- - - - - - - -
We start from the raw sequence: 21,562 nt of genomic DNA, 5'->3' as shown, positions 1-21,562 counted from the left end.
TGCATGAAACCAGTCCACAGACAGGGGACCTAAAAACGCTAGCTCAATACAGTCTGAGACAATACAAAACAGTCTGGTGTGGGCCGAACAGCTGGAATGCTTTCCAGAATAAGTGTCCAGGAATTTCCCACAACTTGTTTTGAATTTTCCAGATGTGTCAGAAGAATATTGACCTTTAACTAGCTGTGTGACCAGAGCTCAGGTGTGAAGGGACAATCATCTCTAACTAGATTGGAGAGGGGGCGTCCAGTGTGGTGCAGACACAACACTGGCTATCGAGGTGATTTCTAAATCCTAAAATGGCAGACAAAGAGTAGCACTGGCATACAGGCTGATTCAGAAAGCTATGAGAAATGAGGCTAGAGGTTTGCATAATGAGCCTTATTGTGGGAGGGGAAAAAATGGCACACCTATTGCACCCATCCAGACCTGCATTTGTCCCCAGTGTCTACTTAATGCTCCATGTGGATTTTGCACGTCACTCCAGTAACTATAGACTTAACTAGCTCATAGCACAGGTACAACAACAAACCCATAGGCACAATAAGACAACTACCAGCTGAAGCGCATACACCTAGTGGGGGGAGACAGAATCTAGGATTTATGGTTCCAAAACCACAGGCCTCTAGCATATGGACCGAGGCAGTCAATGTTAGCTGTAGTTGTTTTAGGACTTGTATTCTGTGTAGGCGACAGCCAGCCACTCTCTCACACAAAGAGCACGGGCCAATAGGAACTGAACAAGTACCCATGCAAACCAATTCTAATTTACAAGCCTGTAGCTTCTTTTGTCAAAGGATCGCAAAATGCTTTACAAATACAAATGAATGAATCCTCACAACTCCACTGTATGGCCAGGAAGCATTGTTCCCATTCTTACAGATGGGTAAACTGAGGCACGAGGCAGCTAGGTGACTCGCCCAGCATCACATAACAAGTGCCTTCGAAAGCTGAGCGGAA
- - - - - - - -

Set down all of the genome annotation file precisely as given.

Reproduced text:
We start from the raw sequence: 21,562 nt of genomic DNA, 5'->3' as shown, positions 1-21,562 counted from the left end.
TGCATGAAACCAGTCCACAGACAGGGGACCTAAAAACGCTAGCTCAATACAGTCTGAGACAATACAAAACAGTCTGGTGTGGGCCGAACAGCTGGAATGCTTTCCAGAATAAGTGTCCAGGAATTTCCCACAACTTGTTTTGAATTTTCCAGATGTGTCAGAAGAATATTGACCTTTAACTAGCTGTGTGACCAGAGCTCAGGTGTGAAGGGACAATCATCTCTAACTAGATTGGAGAGGGGGCGTCCAGTGTGGTGCAGACACAACACTGGCTATCGAGGTGATTTCTAAATCCTAAAATGGCAGACAAAGAGTAGCACTGGCATACAGGCTGATTCAGAAAGCTATGAGAAATGAGGCTAGAGGTTTGCATAATGAGCCTTATTGTGGGAGGGGAAAAAATGGCACACCTATTGCACCCATCCAGACCTGCATTTGTCCCCAGTGTCTACTTAATGCTCCATGTGGATTTTGCACGTCACTCCAGTAACTATAGACTTAACTAGCTCATAGCACAGGTACAACAACAAACCCATAGGCACAATAAGACAACTACCAGCTGAAGCGCATACACCTAGTGGGGGGAGACAGAATCTAGGATTTATGGTTCCAAAACCACAGGCCTCTAGCATATGGACCGAGGCAGTCAATGTTAGCTGTAGTTGTTTTAGGACTTGTATTCTGTGTAGGCGACAGCCAGCCACTCTCTCACACAAAGAGCACGGGCCAATAGGAACTGAACAAGTACCCATGCAAACCAATTCTAATTTACAAGCCTGTAGCTTCTTTTGTCAAAGGATCGCAAAATGCTTTACAAATACAAATGAATGAATCCTCACAACTCCACTGTATGGCCAGGAAGCATTGTTCCCATTCTTACAGATGGGTAAACTGAGGCACGAGGCAGCTAGGTGACTCGCCCAGCATCACATAACAAGTGCCTTCGAAAGCTGAGCGGAA